Mariano Rivera blows seventh save, but Yankees win on walk-off wild pitch

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The four-game series against the Red Sox has been a nightmare for the Yankees, but it has mercifully ended on a good note for the Bronx Bombers. With his team leading 3-2 in the ninth inning, Yankees closer Mariano Rivera surrendered a lead-off game-tying solo home run to Will Middlebrooks, his seventh save of the season. Rivera had blown seven or more saves just twice previously in his career: seven in 2001, and nine in 1997.

Fortunately for Rivera, the Yankees were able to manufacture a walk-off victory against Red Sox reliever Brandon Workman. With one out, Ichiro Suzuki singled to center, then promptly stole second base. Vernon Wells flied out to right for the second out of the inning, but Suzuki tagged and went to third base. On the first pitch to Alfonso Soriano, Workman threw a 94 MPH fastball neck-high over the plate to Alfonso Soriano. Catcher Jarrod Saltalamacchia, positioned to catch the pitch low and away, couldn’t grab it and the ball sailed to the backstop and caromed towards the first base side, allowing Suzuki to saunter home for the walk-off victory.

The Yankees were on the verge of suffering a four-game series sweep at the hands of their bitter rival. Despite scoring eight runs or more in each of the past three games, the Yankees’ pitching could not get the job done. Rivera blew his sixth save on Thursday, the entire bullpen imploded on Friday, and starter David Huff was tagged for nine runs yesterday.

With the Rays in progress, the Red Sox temporarily drop to eight games ahead in first place in the AL East, and the Yankees move to two games behind them for the second Wild Card.

John Henry tries to justify the Red Sox’ trade of Mookie Betts

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Red Sox owner John Henry issued a lengthy statement to fans today trying to explain and justify the team’s trade of Mookie Betts. It’s a master class in distortion that will, in all likelihood, make no one happy.

Henry starts by talking about “challenges.” The “particularly challenging” offseason the Red Sox had, the “extraordinary challenges” the Red Sox faced, and the front office’s handling of these “challenges.” He goes on to talk about how he knows the “challenges” affect the fans and how he sees it as his job to protect the organization from these “challenges.”

There’s a lot of passive voice here, and at no point does Henry note that the primary challenge at play here was the team’s decision to cut payroll and get it below the Competitive Balance Tax threshold. It’s just a thing that happened to the Red Sox, apparently. They had no agency in this at all.

For what it’s worth, the team keeps denying that the CBT was the motivating factor:

This is laughable, of course, given that Henry himself began the Red Sox’ offseason by specifically saying the team needed top do just that. His exact words from late September:

“This year we need to be under the CBT . . .  that was something we’ve known for more than a year now. If you don’t reset there are penalties so we’ve known for some time now we needed to reset as other clubs have done.”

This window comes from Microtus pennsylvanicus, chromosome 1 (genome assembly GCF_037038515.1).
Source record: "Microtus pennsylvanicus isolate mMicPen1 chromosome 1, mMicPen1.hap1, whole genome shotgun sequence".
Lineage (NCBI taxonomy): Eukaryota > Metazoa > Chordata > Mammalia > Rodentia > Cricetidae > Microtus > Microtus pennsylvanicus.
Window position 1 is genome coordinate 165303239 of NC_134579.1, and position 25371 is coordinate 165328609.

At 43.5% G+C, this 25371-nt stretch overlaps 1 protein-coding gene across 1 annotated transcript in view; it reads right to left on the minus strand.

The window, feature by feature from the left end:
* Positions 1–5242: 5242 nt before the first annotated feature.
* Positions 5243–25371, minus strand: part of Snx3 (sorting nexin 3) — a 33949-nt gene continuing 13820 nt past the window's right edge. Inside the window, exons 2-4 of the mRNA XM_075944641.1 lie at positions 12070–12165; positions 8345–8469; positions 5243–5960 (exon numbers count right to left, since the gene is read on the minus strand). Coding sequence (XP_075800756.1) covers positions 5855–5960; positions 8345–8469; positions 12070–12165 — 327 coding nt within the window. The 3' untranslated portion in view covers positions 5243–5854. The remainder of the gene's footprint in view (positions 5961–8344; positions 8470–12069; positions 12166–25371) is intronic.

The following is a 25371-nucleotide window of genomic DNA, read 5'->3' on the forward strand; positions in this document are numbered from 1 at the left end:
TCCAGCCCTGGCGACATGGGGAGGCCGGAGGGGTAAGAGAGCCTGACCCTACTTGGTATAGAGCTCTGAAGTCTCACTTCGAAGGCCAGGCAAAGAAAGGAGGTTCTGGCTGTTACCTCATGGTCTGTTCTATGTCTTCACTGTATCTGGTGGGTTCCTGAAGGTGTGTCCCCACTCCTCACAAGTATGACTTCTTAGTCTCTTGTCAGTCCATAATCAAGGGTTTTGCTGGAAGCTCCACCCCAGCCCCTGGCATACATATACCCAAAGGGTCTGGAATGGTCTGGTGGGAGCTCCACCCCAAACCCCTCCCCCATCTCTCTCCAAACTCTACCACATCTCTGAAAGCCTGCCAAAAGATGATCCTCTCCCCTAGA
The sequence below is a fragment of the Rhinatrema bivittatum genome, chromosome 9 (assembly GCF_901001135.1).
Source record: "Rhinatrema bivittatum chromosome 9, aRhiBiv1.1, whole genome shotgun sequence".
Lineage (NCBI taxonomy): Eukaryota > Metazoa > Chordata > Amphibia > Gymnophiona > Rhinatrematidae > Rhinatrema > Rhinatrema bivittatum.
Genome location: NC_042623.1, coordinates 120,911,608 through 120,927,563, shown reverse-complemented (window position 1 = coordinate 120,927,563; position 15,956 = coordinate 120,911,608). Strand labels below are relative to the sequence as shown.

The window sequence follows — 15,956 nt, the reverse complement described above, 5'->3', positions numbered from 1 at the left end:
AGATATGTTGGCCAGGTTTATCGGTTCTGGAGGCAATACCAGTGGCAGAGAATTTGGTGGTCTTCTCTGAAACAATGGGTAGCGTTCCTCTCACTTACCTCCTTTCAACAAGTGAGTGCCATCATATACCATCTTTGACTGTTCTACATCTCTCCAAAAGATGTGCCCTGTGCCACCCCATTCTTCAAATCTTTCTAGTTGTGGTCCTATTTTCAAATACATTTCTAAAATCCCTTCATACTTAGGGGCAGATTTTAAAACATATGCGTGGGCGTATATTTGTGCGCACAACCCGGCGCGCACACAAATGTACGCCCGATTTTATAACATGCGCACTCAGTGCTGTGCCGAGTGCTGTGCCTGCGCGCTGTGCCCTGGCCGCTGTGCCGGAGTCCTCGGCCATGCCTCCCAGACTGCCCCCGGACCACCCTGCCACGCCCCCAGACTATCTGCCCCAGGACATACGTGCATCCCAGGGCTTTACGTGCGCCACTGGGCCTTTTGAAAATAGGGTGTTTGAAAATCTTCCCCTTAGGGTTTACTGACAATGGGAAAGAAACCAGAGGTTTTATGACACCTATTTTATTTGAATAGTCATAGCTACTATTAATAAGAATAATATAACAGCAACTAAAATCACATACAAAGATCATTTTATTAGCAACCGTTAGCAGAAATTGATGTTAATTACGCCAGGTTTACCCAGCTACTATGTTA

Three days later, Kennedy himself said it’d “be difficult” to keep both Betts and J.D. Martinez and accomplish that goal. When that all went over like a lead balloon with the fans Henry and everyone else tried to walk it back, but you have to be an idiot not to see what happened here:

  1. Owner demands team get under CBT;
  2. Team president says it’ll be hard to do that without one of the superstars leaving;
  3. Martinez declines to op-out of his deal;
  4. Betts is traded.

They can cite all the “challenges” they want, but they traded Betts in order to slash payroll and they slashed payroll simply because they wanted to, not, as we and many others have demonstrated, because of any compelling reason.

Instead of talking about that, Henry spends the bulk of the statement talking about how baseball’s financial system — free agency, basically — requires teams to make tough choices. Henry:

In today’s game there is a cost to losing a great player to free agency — one that cannot merely be made up by the draft pick given. . . . we felt we could not sit on our hands and let him go without getting value in return to help us on our path forward.”

Losing a player to free agency stinks, but nowhere in the entire statement does Henry mention that the Sox could’ve, you know, not lost Betts to free agency next November.

Nowhere does he note that the Sox had a full year to talk to Betts about a possible extension nor did he mention that the Sox — who print money at a faster rate than anyone except the Yankees — could’ve bid on him in free agency too. He simply does not allow for the possibility that a 2021 Boston Red Sox team could’ve done what the 2020 Washington Nationals did, for example, and sign one of their big, would-be departing free agents in Stephen Strasburg. Nor, for that matter, does he allow for the possibility that they could do what the 2019 Washington Nationals did with their all-but-certain-to-depart superstar in Anthony Rendon: hold on to him in his walk year and win a damn World Series. Guess it was a “challenge” to go into all of that.

Of course, as we’ve seen across baseball this past week, it’s really, really hard to explain something when you don’t want to admit the facts and accept the consequences of it all. That’s maybe the toughest challenge of them all.

The full statement: